UBC Theses and Dissertations
Sovreignty, autonomy, and international environmental interdependence Krueger, Jonathan Patrick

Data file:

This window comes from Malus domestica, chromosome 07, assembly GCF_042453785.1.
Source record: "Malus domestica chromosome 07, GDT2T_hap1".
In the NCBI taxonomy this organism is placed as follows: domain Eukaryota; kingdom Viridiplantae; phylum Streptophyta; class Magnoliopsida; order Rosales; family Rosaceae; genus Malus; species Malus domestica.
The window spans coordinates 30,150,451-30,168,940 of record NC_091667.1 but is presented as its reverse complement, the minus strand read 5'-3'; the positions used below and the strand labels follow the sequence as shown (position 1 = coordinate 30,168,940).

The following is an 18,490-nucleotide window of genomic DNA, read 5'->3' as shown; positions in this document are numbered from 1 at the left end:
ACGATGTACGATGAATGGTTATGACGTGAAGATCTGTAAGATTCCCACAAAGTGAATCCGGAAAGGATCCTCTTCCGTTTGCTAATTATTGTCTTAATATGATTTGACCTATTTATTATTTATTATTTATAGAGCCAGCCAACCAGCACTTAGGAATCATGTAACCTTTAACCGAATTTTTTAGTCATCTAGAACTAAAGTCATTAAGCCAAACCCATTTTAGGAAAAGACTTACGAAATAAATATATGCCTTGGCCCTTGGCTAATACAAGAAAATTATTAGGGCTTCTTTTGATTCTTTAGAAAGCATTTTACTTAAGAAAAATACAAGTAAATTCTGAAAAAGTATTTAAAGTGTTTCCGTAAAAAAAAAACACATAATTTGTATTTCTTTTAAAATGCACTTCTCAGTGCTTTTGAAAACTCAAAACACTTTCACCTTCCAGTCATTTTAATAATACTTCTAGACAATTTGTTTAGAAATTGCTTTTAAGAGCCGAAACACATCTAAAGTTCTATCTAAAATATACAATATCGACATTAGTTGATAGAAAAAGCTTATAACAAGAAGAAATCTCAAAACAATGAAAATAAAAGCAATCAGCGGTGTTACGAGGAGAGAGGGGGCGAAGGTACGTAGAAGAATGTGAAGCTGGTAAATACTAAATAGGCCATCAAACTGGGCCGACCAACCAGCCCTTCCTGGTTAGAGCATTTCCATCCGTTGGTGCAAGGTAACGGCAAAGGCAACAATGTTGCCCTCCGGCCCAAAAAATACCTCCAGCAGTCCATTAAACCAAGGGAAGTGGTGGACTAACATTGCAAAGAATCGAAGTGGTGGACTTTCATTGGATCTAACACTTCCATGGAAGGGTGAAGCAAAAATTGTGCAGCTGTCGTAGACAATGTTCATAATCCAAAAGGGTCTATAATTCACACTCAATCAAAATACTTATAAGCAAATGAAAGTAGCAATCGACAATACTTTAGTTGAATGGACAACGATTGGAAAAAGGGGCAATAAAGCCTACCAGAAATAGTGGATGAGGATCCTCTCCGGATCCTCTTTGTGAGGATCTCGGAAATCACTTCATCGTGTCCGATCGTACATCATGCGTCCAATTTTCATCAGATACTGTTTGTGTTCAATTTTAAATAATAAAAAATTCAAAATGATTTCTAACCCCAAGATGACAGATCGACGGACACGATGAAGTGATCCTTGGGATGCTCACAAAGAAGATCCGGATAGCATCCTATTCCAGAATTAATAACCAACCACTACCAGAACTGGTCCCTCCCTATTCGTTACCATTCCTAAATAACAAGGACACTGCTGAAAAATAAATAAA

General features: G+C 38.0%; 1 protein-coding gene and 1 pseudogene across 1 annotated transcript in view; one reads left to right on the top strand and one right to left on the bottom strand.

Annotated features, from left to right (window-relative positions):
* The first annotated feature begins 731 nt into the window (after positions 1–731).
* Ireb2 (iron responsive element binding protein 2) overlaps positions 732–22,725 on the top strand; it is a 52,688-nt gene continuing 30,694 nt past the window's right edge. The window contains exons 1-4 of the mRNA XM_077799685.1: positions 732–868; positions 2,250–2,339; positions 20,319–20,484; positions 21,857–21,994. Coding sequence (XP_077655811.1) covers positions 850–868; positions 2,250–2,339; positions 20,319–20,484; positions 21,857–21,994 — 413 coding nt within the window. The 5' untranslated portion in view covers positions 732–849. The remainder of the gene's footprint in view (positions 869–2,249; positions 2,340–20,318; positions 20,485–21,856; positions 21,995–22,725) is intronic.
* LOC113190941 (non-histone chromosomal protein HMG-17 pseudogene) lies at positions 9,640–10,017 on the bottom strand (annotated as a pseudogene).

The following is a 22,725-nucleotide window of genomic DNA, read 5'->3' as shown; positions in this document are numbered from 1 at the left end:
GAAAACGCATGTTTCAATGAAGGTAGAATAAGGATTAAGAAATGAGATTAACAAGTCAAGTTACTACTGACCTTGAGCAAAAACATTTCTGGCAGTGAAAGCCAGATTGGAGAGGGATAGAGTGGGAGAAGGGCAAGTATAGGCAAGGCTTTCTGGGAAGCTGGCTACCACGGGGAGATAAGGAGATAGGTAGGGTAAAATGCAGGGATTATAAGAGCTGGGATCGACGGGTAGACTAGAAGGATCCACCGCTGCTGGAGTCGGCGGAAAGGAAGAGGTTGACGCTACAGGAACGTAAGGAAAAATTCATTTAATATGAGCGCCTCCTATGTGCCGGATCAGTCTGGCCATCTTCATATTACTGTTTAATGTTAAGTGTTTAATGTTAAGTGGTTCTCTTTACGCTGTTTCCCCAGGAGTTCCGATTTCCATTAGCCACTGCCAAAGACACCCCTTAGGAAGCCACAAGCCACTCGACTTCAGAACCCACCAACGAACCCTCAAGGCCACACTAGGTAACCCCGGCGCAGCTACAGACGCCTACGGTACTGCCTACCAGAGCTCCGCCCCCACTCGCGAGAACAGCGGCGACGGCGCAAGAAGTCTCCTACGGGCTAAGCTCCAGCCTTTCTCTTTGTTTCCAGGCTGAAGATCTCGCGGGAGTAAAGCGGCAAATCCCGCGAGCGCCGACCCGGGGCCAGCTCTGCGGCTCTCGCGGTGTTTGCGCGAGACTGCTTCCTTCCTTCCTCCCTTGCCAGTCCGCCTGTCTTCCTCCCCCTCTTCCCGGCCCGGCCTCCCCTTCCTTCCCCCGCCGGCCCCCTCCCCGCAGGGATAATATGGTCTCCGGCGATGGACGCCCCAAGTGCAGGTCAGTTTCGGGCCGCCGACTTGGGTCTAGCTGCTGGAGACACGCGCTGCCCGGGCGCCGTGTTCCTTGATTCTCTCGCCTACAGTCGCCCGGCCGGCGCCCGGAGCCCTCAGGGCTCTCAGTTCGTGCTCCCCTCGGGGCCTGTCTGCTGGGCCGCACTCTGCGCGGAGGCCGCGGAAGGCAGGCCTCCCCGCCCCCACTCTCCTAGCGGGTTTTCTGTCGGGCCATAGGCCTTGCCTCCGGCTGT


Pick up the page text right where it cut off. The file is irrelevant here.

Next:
The discipline of international relations employs two concepts - sovereignty and interdependence - as fundamental to understanding the current international system. The meaning of both sovereignty and interdependence, and their relation to each other, however, causes considerable confusion among scholars and other observers. An international system based on the sovereignty of its actors seems incompatible with the growth of international interdependencies. In particular, some observers argue that sovereignty is ‘modified’ or ‘undermined’ by the existence of international environmental interdependence, or that sovereignty is a barrier to the effective management of this interdependence. The suggested solution is to move to a postsovereign international governing arrangement. In international relations, sovereignty may be best understood as constitutional independence, the fundamental criterion required for a territorially based entity (a state) to become a member in the international community. That is, to be considered sovereign, a state’s constitution must not be part of a larger constitutional arrangement. Sovereignty should not be confused with autonomy, or freedom of action in the international system. While states are extremely protective of their sovereignty, both in rhetoric and in practice, they are willing to sacrifice various measures of autonomy through binding international agreements (such as the Montreal Protocol) to achieve goals which are important to them, or are considered greater global goals (such as environmental protection), which could not be achieved by unilateral action. The proposition that the sovereignty of the state is undermined or modified by international environmental interdependence, or is a barrier to the effective management of that interdependence, suffers from two defects: first, a failure to distinguish between sovereignty and autonomy; and second, a failure to identify precisely and accurately the impacts of environmental interdependencies. Despite the fact that many international environmental problems (such as air pollution, depletion of the ozone layer, and climate change) are global in scope, and that their solutions require international cooperation, the arguments about the current plight of the sovereignty of the state made by many observers are unwarranted. The existence of international environmental interdependence and the conclusion of international environmental agreements does not weaken, modify, or make obsolete the sovereignty of the state. Nor is sovereignty a barrier to obtaining multilateral regulation. Since state sovereignty is not at risk, and since solutions to serious global environmental problems are possible through the restriction of state autonomy, the prescription for a post-sovereign international governing arrangement due to international environmental interdependence is unfounded. Sovereignty remains, currently and for the foreseeable future, the central concept around which the international system is organized. Furthermore, it is not the barrier to cooperation that some observers would have us believe. Perhaps a clearer understanding of these concepts would not only enlighten observers and statespeople, but lead to improved, and more expeditious, cooperation on environmental issues of global importance.
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